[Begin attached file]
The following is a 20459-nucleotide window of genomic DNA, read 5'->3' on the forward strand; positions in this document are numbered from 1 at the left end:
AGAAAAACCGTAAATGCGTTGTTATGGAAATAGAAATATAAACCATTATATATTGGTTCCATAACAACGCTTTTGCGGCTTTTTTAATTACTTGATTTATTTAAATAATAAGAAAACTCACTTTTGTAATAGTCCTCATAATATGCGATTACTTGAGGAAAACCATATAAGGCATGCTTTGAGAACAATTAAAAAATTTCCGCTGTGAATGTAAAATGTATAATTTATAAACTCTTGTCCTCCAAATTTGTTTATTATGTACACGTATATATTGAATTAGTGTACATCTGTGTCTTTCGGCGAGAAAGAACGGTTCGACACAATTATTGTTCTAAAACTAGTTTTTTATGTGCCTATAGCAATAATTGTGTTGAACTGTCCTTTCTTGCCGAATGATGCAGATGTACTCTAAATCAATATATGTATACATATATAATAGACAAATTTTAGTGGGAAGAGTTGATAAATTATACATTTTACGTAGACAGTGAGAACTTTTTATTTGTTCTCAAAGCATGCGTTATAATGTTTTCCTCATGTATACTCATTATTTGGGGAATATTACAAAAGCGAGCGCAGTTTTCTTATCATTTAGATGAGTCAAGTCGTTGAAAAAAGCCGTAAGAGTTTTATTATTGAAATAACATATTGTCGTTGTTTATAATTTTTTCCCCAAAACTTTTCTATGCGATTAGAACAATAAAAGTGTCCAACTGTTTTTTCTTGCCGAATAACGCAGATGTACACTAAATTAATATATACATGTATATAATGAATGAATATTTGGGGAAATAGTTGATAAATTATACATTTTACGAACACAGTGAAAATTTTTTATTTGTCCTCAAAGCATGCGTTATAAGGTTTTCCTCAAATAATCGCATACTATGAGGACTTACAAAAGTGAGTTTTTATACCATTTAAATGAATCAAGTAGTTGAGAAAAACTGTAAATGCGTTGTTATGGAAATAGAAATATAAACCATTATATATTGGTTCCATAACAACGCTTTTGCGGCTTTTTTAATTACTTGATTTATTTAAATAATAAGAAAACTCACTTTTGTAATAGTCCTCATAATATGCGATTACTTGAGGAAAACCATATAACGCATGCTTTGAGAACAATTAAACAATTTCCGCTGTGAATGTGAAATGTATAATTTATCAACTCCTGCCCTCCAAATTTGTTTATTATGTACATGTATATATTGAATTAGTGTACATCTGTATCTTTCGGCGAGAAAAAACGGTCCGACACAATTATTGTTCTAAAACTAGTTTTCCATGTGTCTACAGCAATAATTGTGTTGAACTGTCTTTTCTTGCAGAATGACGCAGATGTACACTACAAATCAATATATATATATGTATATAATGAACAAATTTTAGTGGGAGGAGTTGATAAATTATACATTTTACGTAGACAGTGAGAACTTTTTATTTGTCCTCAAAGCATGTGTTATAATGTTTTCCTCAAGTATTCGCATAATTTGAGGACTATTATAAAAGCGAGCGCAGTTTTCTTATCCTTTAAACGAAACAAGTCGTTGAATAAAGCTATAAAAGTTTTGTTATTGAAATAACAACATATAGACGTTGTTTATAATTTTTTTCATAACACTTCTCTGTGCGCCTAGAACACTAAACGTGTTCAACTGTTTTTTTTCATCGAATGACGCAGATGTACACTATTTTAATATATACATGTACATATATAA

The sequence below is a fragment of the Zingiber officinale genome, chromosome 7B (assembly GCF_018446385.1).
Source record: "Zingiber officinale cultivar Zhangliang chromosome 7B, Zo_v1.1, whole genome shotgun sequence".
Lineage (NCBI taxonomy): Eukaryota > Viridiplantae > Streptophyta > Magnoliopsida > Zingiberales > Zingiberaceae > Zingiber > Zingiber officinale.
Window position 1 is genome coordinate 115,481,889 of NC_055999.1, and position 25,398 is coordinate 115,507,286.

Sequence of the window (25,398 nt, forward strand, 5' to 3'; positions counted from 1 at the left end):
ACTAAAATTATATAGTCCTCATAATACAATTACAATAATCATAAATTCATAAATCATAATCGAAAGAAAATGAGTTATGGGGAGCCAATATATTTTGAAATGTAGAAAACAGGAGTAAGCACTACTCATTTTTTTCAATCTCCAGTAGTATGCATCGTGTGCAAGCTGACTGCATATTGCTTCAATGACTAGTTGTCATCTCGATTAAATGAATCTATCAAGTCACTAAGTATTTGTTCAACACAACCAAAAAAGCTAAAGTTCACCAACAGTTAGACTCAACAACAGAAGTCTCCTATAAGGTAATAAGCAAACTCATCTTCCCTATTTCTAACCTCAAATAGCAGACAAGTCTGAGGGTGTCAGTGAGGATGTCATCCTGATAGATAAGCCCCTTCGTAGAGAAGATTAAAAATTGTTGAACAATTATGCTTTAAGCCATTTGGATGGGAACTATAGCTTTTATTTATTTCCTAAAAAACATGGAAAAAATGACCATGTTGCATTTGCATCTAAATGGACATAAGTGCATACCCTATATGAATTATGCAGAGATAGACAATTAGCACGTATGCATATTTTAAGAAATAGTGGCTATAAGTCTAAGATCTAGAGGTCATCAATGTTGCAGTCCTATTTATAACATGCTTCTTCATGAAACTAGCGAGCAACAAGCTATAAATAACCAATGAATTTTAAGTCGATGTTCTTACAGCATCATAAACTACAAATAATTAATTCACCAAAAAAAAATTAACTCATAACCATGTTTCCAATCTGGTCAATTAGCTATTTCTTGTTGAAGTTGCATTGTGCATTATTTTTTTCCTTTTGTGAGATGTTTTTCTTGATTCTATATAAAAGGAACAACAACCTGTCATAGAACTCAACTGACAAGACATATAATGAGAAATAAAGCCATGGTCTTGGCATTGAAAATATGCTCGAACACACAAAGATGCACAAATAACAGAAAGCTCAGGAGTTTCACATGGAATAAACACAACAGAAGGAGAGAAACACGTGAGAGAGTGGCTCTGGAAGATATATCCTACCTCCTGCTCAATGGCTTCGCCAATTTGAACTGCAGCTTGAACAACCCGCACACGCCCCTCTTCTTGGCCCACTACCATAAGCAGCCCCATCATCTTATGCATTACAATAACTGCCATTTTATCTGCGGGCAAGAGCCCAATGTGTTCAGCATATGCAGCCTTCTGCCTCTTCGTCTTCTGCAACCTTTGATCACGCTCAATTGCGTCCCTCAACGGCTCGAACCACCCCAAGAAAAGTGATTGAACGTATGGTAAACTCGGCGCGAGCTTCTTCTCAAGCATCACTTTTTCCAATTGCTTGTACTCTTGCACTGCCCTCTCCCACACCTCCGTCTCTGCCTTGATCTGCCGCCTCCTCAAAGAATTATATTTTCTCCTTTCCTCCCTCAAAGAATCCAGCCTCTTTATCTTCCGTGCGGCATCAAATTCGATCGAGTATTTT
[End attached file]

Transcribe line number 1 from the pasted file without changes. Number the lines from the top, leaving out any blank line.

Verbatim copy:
The following is a 20459-nucleotide window of genomic DNA, read 5'->3' on the forward strand; positions in this document are numbered from 1 at the left end: